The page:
Russia is home to more than one-fifth of the world’s forest areas. According to the FAO Global Forest Resources Assessment 2015 and official Rosleskhoz data, Russia, also officially known as the Russian Federation (RF), has around 11.47 million km2 of forest land and other wooded land, which constitutes 49.8% of the total land area of Russia. The area of the forest land actually covered by forests is 7,95 million km2 (Russian Government, 2020). Around 33.5% of the total forested area is composed of primary forests, 64.1% of otherwise naturally regenerated forests, and the remaining 2.4% of planted forest.
The Russian landscape is highly diverse, including polar deserts, arctic and sub-arctic tundra, boreal and semi-tundra larch forests, boreal and temperate coniferous forests, temperate broadleaf and mixed forests, forest-steppe and steppe (temperate grasslands, savannahs, and shrub-lands), semi-deserts and deserts.
Russia’s boreal region also includes several important eco-regions. Among these is the Eastern-Siberian taiga, which contains the largest expanse of untouched boreal forest in the world. Russia’s largest populations of brown bear, moose, wolf, red fox, reindeer, and wolverine can also be found in this region.
Many indigenous and local people in Russia’s less developed regions rely heavily on the forest for timber harvesting, and non-timber forest product collection (e.g. berries, mushrooms, medicinal plants), traditional agriculture (e.g. grazing, hay making), and hunting. Almost all of the 45 officially registered indigenous nationalities depend on the use of forest and other wild natural resources (tundra, marine, freshwater) for their subsistence.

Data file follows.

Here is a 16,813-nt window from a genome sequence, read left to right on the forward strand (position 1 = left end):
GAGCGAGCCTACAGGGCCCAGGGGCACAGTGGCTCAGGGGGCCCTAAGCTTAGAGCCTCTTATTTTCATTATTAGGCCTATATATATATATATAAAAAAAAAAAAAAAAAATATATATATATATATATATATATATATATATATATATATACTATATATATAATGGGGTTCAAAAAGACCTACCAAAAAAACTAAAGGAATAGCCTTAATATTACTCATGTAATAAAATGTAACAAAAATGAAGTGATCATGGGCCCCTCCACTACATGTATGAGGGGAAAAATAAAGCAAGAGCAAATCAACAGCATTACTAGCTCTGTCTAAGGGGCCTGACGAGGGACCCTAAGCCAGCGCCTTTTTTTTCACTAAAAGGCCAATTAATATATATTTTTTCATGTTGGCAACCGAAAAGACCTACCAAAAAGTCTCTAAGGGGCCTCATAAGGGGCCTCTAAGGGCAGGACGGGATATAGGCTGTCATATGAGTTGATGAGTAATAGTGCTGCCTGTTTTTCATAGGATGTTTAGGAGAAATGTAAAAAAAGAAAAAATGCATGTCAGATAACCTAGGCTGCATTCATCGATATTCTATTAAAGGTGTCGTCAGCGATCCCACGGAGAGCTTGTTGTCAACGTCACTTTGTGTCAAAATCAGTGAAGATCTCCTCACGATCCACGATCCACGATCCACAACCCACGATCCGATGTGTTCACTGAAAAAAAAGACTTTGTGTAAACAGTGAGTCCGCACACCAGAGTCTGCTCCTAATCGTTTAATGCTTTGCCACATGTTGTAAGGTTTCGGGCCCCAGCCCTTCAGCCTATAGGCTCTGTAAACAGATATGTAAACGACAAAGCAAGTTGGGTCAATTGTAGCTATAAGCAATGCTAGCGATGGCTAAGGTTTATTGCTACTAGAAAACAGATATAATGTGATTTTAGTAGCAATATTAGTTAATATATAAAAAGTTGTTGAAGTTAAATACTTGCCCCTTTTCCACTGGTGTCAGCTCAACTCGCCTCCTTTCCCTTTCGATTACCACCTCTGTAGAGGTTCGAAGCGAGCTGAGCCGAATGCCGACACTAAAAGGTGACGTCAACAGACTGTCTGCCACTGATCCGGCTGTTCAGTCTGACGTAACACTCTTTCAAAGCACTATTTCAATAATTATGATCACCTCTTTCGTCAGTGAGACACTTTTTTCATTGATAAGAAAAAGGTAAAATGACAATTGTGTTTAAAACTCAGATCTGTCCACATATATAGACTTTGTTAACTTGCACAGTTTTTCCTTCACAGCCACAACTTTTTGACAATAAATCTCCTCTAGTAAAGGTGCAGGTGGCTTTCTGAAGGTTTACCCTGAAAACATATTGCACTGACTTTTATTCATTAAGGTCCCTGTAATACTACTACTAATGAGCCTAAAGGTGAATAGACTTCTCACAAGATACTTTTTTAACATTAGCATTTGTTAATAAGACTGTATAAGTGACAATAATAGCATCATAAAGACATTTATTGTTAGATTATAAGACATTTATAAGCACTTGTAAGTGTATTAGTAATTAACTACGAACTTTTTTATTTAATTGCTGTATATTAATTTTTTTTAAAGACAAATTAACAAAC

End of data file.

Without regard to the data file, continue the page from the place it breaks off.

According to the FAO, the forested area has been growing slowly, by 0.03% per year, mainly due to natural expansion, over the last 25 years. The main pressure on Russian forests is caused by timber extraction and other forestry activities. Demand for resources in world markets, such as timber in China and Southeast Asia, and pulp in Europe, is increasingly threatening Russian forests. Forest fires are also a major threat to the region. The forest loss due to fire ranges from one to three million hectares per year. Siberian forests are particularly at risk. (WWF Russia).
Russia has more than 12,850 national, regional, and local protected areas, covering 200 million hectares or 11.9% of the country. Federally-managed protected areas, including 109 strict nature reserves (zapovedniks), 63 national parks, 61 federal sanctuaries or wildlife refuges (zakazniks) and 84 natural reserve sites (natural monuments), cover 66 million hectares or about 3.9% of the country’s territory. (Transparent world, 2014; OOPT, 2019). In addition to these protected areas, Russia has over 281 million hectares of protected forest (such as water protection zones, cedar nuts using zones etc.), 268 million hectares of reserve forest located in economically inaccessible territories, and many protected forest sites within exploitable forests. The share of protected forests is fluctuating from 3 to 60%, depending on the particular region and/or forest management unit. All of these categories of forests have different protection regimes and, in most of them, clear cutting is not allowed.